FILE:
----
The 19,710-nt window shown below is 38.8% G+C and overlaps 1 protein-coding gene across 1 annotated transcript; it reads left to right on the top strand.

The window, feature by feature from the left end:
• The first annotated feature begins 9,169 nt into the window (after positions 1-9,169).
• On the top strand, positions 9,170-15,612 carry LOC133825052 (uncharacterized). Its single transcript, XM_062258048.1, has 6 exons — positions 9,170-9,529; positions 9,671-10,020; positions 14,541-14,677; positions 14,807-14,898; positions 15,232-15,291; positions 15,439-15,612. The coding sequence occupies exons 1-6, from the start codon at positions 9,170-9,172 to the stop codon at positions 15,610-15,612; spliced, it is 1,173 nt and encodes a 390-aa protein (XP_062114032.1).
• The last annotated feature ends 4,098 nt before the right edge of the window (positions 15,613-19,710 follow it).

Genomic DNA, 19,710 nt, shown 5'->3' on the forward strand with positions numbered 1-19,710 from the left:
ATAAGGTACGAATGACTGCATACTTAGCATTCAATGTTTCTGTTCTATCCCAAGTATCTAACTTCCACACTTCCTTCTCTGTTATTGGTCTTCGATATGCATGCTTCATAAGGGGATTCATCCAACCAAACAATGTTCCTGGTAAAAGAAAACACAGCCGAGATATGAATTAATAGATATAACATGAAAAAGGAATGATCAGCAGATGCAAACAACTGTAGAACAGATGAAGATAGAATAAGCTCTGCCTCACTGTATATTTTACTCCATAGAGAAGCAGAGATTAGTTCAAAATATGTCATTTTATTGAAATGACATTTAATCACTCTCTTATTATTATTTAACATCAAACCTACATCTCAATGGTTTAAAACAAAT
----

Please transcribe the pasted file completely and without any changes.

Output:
The 19,710-nt window shown below is 38.8% G+C and overlaps 1 protein-coding gene across 1 annotated transcript; it reads left to right on the top strand.

The window, feature by feature from the left end:
• The first annotated feature begins 9,169 nt into the window (after positions 1-9,169).
• On the top strand, positions 9,170-15,612 carry LOC133825052 (uncharacterized). Its single transcript, XM_062258048.1, has 6 exons — positions 9,170-9,529; positions 9,671-10,020; positions 14,541-14,677; positions 14,807-14,898; positions 15,232-15,291; positions 15,439-15,612. The coding sequence occupies exons 1-6, from the start codon at positions 9,170-9,172 to the stop codon at positions 15,610-15,612; spliced, it is 1,173 nt and encodes a 390-aa protein (XP_062114032.1).
• The last annotated feature ends 4,098 nt before the right edge of the window (positions 15,613-19,710 follow it).

Genomic DNA, 19,710 nt, shown 5'->3' on the forward strand with positions numbered 1-19,710 from the left:
ATAAGGTACGAATGACTGCATACTTAGCATTCAATGTTTCTGTTCTATCCCAAGTATCTAACTTCCACACTTCCTTCTCTGTTATTGGTCTTCGATATGCATGCTTCATAAGGGGATTCATCCAACCAAACAATGTTCCTGGTAAAAGAAAACACAGCCGAGATATGAATTAATAGATATAACATGAAAAAGGAATGATCAGCAGATGCAAACAACTGTAGAACAGATGAAGATAGAATAAGCTCTGCCTCACTGTATATTTTACTCCATAGAGAAGCAGAGATTAGTTCAAAATATGTCATTTTATTGAAATGACATTTAATCACTCTCTTATTATTATTTAACATCAAACCTACATCTCAATGGTTTAAAACAAAT